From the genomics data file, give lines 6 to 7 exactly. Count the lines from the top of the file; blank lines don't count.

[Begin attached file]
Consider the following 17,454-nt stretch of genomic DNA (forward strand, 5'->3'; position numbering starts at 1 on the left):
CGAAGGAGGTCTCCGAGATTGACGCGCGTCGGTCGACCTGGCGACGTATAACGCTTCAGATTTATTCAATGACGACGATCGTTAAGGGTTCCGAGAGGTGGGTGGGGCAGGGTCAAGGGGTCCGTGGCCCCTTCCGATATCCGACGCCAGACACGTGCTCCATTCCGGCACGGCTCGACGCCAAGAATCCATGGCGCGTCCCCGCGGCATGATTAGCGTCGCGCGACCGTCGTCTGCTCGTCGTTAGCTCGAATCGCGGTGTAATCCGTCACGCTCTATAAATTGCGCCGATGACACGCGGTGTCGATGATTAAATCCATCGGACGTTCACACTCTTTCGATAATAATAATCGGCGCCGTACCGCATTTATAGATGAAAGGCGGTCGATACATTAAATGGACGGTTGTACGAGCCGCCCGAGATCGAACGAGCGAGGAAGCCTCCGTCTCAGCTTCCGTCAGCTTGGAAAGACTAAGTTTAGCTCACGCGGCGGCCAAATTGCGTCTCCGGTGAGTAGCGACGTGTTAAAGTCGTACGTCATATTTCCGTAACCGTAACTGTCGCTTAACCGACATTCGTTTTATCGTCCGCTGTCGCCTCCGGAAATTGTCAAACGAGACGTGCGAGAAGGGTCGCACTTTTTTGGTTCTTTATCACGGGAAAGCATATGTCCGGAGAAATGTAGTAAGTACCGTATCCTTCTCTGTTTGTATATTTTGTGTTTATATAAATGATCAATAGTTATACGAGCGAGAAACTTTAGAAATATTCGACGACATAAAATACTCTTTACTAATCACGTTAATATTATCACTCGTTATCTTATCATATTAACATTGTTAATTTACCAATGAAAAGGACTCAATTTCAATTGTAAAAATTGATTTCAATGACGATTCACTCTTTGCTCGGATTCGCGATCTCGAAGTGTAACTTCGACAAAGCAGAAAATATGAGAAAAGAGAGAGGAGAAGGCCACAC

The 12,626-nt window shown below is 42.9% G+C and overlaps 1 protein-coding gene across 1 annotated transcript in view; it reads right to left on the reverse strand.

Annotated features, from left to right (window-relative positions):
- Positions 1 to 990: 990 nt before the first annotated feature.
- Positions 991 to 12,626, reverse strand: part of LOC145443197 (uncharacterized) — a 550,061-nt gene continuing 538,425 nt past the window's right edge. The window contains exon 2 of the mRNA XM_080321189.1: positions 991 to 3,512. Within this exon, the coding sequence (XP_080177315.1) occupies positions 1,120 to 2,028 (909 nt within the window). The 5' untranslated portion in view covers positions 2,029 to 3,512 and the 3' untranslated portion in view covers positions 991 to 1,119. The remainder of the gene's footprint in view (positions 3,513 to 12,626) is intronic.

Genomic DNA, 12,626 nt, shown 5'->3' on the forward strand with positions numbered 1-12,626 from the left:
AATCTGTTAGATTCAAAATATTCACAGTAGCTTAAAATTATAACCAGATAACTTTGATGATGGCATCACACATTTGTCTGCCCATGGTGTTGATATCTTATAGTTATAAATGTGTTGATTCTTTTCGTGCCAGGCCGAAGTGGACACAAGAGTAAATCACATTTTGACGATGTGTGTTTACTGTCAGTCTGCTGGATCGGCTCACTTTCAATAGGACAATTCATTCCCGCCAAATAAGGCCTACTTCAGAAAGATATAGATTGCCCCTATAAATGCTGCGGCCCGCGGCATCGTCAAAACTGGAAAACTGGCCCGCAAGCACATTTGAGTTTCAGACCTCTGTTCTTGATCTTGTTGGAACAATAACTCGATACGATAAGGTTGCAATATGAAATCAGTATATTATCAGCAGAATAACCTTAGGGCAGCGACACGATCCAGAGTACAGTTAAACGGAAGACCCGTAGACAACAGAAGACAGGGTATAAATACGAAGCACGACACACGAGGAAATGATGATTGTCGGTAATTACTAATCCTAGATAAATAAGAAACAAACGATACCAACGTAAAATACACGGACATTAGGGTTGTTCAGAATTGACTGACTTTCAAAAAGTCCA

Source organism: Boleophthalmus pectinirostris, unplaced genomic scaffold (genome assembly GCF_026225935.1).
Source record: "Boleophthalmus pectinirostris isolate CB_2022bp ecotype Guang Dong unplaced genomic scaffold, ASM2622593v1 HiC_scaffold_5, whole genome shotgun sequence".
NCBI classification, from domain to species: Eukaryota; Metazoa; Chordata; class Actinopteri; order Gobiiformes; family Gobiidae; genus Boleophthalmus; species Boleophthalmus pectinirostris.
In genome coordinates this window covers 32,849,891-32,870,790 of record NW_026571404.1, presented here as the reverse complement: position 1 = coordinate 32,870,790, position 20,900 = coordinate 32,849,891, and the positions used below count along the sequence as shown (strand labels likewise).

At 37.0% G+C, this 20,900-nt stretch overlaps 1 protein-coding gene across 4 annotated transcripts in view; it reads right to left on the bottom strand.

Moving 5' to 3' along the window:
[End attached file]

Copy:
- Positions 991 to 12,626, reverse strand: part of LOC145443197 (uncharacterized) — a 550,061-nt gene continuing 538,425 nt past the window's right edge. The window contains exon 2 of the mRNA XM_080321189.1: positions 991 to 3,512. Within this exon, the coding sequence (XP_080177315.1) occupies positions 1,120 to 2,028 (909 nt within the window). The 5' untranslated portion in view covers positions 2,029 to 3,512 and the 3' untranslated portion in view covers positions 991 to 1,119. The remainder of the gene's footprint in view (positions 3,513 to 12,626) is intronic.

Genomic DNA, 12,626 nt, shown 5'->3' on the forward strand with positions numbered 1-12,626 from the left: